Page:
You should expect to pass through a metal detector to gain access to the courthouse, so be sure to empty your pockets and be prepared to have your handbag, briefcase and other personal items searched. Weapons are not permitted in the courtroom, so you should not bring anything that could be considered dangerous.
Once you go through the metal detectors, you should start looking for a sign that says Small Claims Court. If you do not see the sign, you can ask the Marshall in charge or anyone in the Clerk’s Office.
If you arrive before the start of court proceedings for the day, you should first go to the clerk and present the notice you received. You should also give your name and the name of your case to the clerk in charge of the court.
If court has already begun, you should wait until the current case has concluded and then tell the Clerk or Judge that you are there. If you do not let the Clerk or Judge know you are there, you may lose your case, since the court officials may assume you did not show up.
What Happens Next?
After checking in with the Clerk or Judge, you should simply wait your turn and wait for your case to begin. At the beginning of the court day, the Judge will take their place behind the bench and read a list of all cases that are to be heard that day.
When you hear your case called, you simply stand up and tell the Judge you are ready to proceed. If you do not hear your case called, wait until the Judge is done reading the list and politely let them know.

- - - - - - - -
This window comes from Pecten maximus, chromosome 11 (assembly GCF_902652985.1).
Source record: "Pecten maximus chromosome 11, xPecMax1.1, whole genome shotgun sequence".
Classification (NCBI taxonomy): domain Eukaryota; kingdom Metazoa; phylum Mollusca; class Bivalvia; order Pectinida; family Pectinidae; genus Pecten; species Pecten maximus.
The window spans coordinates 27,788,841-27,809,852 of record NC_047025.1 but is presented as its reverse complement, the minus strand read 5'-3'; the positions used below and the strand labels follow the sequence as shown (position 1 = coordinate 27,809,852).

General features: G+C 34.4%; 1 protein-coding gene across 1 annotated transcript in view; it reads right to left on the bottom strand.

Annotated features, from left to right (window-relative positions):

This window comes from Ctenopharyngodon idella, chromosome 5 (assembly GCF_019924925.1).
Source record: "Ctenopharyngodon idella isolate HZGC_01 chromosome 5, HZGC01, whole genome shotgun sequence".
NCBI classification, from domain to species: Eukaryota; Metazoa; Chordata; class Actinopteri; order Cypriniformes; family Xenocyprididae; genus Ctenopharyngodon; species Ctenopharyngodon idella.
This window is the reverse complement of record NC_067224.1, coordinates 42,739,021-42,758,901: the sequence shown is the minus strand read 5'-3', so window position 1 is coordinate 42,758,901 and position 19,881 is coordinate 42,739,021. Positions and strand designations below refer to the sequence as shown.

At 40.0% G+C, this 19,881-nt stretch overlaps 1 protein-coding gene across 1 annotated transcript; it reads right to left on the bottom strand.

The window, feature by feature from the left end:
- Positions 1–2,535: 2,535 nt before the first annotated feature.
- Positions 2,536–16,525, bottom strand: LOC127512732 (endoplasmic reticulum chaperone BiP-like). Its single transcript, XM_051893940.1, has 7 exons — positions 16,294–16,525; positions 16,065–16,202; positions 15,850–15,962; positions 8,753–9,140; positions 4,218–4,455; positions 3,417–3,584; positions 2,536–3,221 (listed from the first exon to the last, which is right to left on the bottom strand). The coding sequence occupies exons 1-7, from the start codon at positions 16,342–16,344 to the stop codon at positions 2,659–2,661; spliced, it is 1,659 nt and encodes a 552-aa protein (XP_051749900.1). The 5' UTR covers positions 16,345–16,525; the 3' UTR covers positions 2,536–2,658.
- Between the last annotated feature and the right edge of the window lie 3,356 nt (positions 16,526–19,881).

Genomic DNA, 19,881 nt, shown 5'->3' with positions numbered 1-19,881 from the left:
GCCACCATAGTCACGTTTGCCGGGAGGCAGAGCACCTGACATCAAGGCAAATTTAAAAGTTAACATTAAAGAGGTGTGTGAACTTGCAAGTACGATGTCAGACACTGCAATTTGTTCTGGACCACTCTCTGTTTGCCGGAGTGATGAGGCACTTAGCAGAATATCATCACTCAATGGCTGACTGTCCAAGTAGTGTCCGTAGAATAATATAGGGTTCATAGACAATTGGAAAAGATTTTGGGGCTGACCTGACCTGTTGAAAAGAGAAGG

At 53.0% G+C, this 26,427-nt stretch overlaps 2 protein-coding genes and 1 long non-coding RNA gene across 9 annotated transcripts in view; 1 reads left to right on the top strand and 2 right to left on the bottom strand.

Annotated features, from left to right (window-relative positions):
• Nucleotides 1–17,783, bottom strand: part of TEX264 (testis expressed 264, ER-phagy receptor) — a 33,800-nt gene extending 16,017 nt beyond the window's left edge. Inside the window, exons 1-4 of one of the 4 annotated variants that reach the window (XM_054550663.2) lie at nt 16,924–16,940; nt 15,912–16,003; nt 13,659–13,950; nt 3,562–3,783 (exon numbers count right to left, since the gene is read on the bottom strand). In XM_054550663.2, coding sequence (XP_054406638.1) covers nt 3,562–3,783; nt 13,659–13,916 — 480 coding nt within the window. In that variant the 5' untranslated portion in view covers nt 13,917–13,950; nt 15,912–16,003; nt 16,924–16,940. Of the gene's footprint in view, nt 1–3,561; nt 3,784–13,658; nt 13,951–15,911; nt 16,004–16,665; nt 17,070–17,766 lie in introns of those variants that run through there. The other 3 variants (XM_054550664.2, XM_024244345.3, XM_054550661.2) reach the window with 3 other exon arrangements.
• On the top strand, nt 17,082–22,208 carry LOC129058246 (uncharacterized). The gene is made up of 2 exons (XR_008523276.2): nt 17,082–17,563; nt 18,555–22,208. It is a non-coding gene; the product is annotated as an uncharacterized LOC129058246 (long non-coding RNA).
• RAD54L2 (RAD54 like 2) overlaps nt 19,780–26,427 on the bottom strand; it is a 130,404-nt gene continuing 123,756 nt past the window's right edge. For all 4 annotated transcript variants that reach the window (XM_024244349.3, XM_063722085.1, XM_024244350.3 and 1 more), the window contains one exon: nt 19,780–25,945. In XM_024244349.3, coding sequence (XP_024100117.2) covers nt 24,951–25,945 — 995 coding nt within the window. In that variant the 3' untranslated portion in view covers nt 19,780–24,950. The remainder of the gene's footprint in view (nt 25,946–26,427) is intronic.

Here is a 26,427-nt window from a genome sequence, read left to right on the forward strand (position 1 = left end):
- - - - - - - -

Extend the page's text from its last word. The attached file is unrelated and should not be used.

Understanding the Rules of Courtroom Decorum
Small claims court is a serious place, and there are some expected rules of decorum that should be observed at all times. It is important to know how to behave in court, especially if this is your first time interacting with the legal system. The rules that should be observed while in the courtroom include:
- Do not bring any food or drink into the courtroom
- Do not chew gum in the courtroom
- Turn your cell phone off before you enter the courtroom, and keep it off throughout the proceedings
- Remove your hat before your enter the courtroom (you may wear religious headgear)
- Do not speak until it is your turn
- Stand up when the Judge enters or leaves the courtroom
- Stand up when you are speaking to the Judge
- Refer to the Judge as “Your Honor” or simply as “Judge”
- Answer out loud when asked a question, and speak up so you can be heard
- Refrain from interrupting when others are speaking, even if you disagree with what they are saying
What Should I Bring to Court
It is important to be prepared when going to small claims court. It is a good idea to take notes and practice what you will say. If you are working with an attorney, he or she can help you prepare, so you can present the best case possible.
Before you leave home on the day of your hearing, you should make sure you have everything you need, including:
- Your identification
- The notice of hearing
- Documents and photographs that support your claim, i.e. medical bills, police reports, cancelled checks, receipts, contracts and agreements, damage estimates, photos showing the damage, etc. Be sure to make extra copies before you leave home.
- Any witnesses who can support your case or tell the court what happened
What Happens When the Case is Over?
In some cases, the Judge will announce the decision from the bench, so you will know the outcome right away. In other cases, the court will send you a notice later on to inform you of the decision.
While a small claims judge will hand down a decision, you have thirty days to appeal the decision in the appropriate circuit court system.
Going to small claims court is a serious matter, and you should take it seriously. Even though the small claims court system allows you to act on your own behalf, hiring an experienced courtroom attorney can help you build a better case and ultimately increase the chances that you will prevail.